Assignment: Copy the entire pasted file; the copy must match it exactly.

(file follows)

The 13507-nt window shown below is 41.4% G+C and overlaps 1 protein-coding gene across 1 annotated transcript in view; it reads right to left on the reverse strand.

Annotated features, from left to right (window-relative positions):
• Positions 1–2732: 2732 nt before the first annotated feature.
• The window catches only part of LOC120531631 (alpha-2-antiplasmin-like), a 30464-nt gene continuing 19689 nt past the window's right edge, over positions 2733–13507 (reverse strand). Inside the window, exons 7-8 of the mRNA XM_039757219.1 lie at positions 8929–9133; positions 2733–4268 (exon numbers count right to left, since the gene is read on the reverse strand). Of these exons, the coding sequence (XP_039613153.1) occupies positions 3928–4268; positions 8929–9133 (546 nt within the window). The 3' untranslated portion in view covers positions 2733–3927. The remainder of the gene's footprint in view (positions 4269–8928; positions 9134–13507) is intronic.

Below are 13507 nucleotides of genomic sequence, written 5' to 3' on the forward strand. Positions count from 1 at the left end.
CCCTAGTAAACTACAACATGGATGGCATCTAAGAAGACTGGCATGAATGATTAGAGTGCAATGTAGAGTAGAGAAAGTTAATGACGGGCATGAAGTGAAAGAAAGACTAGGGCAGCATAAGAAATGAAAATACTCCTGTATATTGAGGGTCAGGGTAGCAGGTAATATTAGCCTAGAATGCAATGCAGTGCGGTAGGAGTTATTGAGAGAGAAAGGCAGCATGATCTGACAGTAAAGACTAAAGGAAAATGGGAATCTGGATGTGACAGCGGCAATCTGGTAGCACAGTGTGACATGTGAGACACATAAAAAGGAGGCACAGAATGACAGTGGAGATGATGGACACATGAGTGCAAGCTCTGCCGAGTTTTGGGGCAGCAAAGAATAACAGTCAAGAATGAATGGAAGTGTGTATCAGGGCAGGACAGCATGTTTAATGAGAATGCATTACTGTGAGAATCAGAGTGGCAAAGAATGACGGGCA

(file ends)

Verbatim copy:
The 13507-nt window shown below is 41.4% G+C and overlaps 1 protein-coding gene across 1 annotated transcript in view; it reads right to left on the reverse strand.

Annotated features, from left to right (window-relative positions):
• Positions 1–2732: 2732 nt before the first annotated feature.
• The window catches only part of LOC120531631 (alpha-2-antiplasmin-like), a 30464-nt gene continuing 19689 nt past the window's right edge, over positions 2733–13507 (reverse strand). Inside the window, exons 7-8 of the mRNA XM_039757219.1 lie at positions 8929–9133; positions 2733–4268 (exon numbers count right to left, since the gene is read on the reverse strand). Of these exons, the coding sequence (XP_039613153.1) occupies positions 3928–4268; positions 8929–9133 (546 nt within the window). The 3' untranslated portion in view covers positions 2733–3927. The remainder of the gene's footprint in view (positions 4269–8928; positions 9134–13507) is intronic.

Below are 13507 nucleotides of genomic sequence, written 5' to 3' on the forward strand. Positions count from 1 at the left end.
CCCTAGTAAACTACAACATGGATGGCATCTAAGAAGACTGGCATGAATGATTAGAGTGCAATGTAGAGTAGAGAAAGTTAATGACGGGCATGAAGTGAAAGAAAGACTAGGGCAGCATAAGAAATGAAAATACTCCTGTATATTGAGGGTCAGGGTAGCAGGTAATATTAGCCTAGAATGCAATGCAGTGCGGTAGGAGTTATTGAGAGAGAAAGGCAGCATGATCTGACAGTAAAGACTAAAGGAAAATGGGAATCTGGATGTGACAGCGGCAATCTGGTAGCACAGTGTGACATGTGAGACACATAAAAAGGAGGCACAGAATGACAGTGGAGATGATGGACACATGAGTGCAAGCTCTGCCGAGTTTTGGGGCAGCAAAGAATAACAGTCAAGAATGAATGGAAGTGTGTATCAGGGCAGGACAGCATGTTTAATGAGAATGCATTACTGTGAGAATCAGAGTGGCAAAGAATGACGGGCA